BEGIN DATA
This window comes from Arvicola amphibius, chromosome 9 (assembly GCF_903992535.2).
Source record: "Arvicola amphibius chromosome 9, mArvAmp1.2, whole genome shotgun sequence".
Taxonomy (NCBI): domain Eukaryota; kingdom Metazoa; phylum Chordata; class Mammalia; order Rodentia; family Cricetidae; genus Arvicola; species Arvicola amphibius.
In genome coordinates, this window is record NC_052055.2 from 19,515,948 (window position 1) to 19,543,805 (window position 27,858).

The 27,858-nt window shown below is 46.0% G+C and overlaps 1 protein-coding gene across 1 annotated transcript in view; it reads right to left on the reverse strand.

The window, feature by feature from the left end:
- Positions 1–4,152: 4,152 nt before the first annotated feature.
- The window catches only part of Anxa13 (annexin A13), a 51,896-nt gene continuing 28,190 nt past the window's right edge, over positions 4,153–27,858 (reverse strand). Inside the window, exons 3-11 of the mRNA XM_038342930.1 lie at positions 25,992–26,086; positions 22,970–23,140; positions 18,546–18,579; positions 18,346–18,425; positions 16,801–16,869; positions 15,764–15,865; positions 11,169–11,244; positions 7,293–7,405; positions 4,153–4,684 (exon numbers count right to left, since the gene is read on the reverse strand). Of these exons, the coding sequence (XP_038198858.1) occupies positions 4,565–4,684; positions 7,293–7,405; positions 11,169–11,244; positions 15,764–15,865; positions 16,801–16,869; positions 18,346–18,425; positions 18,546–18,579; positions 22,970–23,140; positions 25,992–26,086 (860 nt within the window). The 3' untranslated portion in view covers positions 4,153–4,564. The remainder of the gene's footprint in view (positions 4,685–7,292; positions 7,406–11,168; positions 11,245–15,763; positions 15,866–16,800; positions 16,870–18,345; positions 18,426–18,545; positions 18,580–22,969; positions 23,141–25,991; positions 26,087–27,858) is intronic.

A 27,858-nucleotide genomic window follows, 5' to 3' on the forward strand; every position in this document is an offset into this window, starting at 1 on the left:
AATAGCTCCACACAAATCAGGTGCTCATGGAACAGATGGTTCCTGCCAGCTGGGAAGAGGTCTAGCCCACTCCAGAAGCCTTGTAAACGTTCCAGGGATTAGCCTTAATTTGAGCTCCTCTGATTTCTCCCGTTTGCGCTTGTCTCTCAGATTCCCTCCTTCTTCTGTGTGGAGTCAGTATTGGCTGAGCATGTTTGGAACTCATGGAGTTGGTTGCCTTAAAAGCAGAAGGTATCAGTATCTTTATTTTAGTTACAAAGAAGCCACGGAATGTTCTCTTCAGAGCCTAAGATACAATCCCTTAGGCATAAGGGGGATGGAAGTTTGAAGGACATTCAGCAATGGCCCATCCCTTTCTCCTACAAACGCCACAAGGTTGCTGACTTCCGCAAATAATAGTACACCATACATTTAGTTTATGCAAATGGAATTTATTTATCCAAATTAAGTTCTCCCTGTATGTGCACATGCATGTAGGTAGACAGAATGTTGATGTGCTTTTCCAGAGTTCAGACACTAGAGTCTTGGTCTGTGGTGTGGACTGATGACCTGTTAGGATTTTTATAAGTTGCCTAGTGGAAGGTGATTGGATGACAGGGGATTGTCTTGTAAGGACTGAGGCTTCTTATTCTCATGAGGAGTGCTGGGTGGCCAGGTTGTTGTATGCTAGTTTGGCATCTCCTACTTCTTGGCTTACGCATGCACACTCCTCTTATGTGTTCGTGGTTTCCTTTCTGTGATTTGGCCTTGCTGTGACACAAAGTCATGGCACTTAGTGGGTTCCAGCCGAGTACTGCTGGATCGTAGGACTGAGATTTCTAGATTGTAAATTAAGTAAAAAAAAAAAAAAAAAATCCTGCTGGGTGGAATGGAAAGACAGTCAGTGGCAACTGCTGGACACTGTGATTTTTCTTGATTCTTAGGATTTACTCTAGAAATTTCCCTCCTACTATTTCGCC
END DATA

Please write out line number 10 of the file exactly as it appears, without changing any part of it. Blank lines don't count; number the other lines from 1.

AATAGCTCCACACAAATCAGGTGCTCATGGAACAGATGGTTCCTGCCAGCTGGGAAGAGGTCTAGCCCACTCCAGAAGCCTTGTAAACGTTCCAGGGATTAGCCTTAATTTGAGCTCCTCTGATTTCTCCCGTTTGCGCTTGTCTCTCAGATTCCCTCCTTCTTCTGTGTGGAGTCAGTATTGGCTGAGCATGTTTGGAACTCATGGAGTTGGTTGCCTTAAAAGCAGAAGGTATCAGTATCTTTATTTTAGTTACAAAGAAGCCACGGAATGTTCTCTTCAGAGCCTAAGATACAATCCCTTAGGCATAAGGGGGATGGAAGTTTGAAGGACATTCAGCAATGGCCCATCCCTTTCTCCTACAAACGCCACAAGGTTGCTGACTTCCGCAAATAATAGTACACCATACATTTAGTTTATGCAAATGGAATTTATTTATCCAAATTAAGTTCTCCCTGTATGTGCACATGCATGTAGGTAGACAGAATGTTGATGTGCTTTTCCAGAGTTCAGACACTAGAGTCTTGGTCTGTGGTGTGGACTGATGACCTGTTAGGATTTTTATAAGTTGCCTAGTGGAAGGTGATTGGATGACAGGGGATTGTCTTGTAAGGACTGAGGCTTCTTATTCTCATGAGGAGTGCTGGGTGGCCAGGTTGTTGTATGCTAGTTTGGCATCTCCTACTTCTTGGCTTACGCATGCACACTCCTCTTATGTGTTCGTGGTTTCCTTTCTGTGATTTGGCCTTGCTGTGACACAAAGTCATGGCACTTAGTGGGTTCCAGCCGAGTACTGCTGGATCGTAGGACTGAGATTTCTAGATTGTAAATTAAGTAAAAAAAAAAAAAAAAAATCCTGCTGGGTGGAATGGAAAGACAGTCAGTGGCAACTGCTGGACACTGTGATTTTTCTTGATTCTTAGGATTTACTCTAGAAATTTCCCTCCTACTATTTCGCC